NZ employers usually check out your social media profiles to find out more about you.

Your social media profile will affect your employability - for better or for worse. Learn how you can make social media work in your favour.

Networking the Kiwi Way

Job Search Professional Anna Fyfe offers her insider view on networking in New Zealand.

A highly informative article.

Remote Volunteering

Volunteering can be a useful option for networking, making friends and even landing employment.

Remote volunteering might be an option for you before you even arrive in New Zealand.

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Online Networking in NZ

Thanks to social media, it's easier than ever to connect with like-minded professionals and industry experts — many of whom you may have never met otherwise.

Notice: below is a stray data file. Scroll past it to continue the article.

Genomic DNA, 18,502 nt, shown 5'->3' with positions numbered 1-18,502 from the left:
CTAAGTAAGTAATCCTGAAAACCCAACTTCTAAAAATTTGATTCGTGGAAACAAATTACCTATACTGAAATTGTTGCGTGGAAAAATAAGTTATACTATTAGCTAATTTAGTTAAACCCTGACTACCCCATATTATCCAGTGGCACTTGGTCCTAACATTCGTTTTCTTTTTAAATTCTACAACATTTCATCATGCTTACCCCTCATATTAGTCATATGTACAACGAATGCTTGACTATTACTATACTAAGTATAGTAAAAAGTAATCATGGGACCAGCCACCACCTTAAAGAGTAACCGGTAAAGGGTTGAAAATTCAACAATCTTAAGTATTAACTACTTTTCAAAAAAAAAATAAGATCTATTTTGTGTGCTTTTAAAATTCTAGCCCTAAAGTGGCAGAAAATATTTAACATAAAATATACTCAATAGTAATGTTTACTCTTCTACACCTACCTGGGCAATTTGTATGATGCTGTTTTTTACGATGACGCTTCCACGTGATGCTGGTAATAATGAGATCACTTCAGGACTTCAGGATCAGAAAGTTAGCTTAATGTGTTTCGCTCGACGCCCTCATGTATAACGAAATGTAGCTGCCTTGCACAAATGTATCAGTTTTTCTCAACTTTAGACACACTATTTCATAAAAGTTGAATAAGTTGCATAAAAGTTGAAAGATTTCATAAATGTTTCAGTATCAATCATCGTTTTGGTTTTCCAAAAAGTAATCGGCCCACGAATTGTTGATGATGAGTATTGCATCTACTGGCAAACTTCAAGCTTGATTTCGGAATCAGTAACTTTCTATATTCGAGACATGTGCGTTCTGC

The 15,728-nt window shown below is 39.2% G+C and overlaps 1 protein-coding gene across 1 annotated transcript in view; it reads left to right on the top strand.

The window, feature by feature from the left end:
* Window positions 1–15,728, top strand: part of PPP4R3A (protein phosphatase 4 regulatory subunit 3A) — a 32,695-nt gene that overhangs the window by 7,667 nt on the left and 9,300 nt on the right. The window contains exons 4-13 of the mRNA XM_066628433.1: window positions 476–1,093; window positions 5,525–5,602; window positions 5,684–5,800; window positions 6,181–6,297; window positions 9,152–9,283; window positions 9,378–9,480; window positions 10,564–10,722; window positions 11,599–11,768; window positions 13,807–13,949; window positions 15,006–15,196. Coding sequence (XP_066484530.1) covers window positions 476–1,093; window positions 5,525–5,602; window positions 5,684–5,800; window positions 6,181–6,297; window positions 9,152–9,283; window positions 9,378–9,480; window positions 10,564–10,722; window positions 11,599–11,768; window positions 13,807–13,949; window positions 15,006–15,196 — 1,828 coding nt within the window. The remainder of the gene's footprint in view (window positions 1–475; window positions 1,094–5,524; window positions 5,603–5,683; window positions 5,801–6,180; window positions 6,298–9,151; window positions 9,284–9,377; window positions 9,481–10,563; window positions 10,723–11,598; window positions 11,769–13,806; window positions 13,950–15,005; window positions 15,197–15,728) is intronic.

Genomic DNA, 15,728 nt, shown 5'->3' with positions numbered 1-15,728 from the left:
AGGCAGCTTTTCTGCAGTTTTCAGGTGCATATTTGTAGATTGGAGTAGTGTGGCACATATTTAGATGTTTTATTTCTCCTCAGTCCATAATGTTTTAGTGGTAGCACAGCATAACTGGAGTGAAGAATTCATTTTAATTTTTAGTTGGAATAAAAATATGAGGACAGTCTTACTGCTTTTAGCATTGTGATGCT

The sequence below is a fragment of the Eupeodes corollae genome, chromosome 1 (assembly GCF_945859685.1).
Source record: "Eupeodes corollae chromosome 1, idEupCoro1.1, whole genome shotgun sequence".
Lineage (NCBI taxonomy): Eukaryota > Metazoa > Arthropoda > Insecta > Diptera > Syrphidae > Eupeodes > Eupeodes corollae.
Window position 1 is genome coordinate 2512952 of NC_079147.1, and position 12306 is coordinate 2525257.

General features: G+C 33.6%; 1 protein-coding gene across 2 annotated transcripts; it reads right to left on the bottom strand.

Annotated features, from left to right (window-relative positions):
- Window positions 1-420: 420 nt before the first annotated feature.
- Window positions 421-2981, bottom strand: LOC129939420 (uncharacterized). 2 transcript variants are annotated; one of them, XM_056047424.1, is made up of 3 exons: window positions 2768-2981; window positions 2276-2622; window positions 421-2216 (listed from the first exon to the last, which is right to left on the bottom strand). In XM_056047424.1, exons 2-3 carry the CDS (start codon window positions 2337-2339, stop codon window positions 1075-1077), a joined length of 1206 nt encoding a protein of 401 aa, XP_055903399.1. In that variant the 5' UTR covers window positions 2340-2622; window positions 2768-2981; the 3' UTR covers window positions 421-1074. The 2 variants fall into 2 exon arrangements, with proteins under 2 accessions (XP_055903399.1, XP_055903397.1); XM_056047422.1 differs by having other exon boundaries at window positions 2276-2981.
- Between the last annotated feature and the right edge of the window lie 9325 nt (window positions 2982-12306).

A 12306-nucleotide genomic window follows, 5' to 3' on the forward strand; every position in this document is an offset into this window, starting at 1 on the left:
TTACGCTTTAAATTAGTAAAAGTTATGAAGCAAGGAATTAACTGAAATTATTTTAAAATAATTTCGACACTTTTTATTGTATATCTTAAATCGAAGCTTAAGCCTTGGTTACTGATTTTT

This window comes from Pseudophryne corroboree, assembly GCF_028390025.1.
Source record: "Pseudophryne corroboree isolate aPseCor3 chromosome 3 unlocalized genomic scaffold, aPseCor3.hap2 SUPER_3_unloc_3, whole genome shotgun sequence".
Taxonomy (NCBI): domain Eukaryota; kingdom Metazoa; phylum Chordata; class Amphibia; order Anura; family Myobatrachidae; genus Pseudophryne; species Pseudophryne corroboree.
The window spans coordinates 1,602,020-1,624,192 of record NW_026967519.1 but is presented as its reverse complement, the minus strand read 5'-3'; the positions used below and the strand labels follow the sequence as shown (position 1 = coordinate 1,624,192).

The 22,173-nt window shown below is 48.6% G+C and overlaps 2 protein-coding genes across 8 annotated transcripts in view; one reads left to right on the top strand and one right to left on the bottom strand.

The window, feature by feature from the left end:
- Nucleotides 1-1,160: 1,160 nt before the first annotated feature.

Read about the etiquette of online networking in NZ.

Job Interviews +
"The Big Question"

One question that often stumps applicants is: ‘Do you have any questions?’ This usually comes towards the close of an interview.

NZIC Job Search Specialist Jannie gives her insight.

What not to say during a job interview

Avoid these common interview mistakes.

Our Job Search Specialist names the worst interview responses.

Frequently Asked Questions

Our Job Search Specialists answer questions specific to job search success for migrants

What kind of employees are NZ employers looking for?

New Zealand employers are typically small firms with no more than 20 employees and they need people who can make a positive contribution to their organisations.

8 things New Zealand employers particularly look for.

How can I find accredited employers?

Essentially, accredited employers have completed an accreditation process with Immigration New Zealand. This means that a job offer from an accredited employer will make the visa process a lot easier for you.

Ask us how you can find and accredited employer.

Will recruiters help me find a job?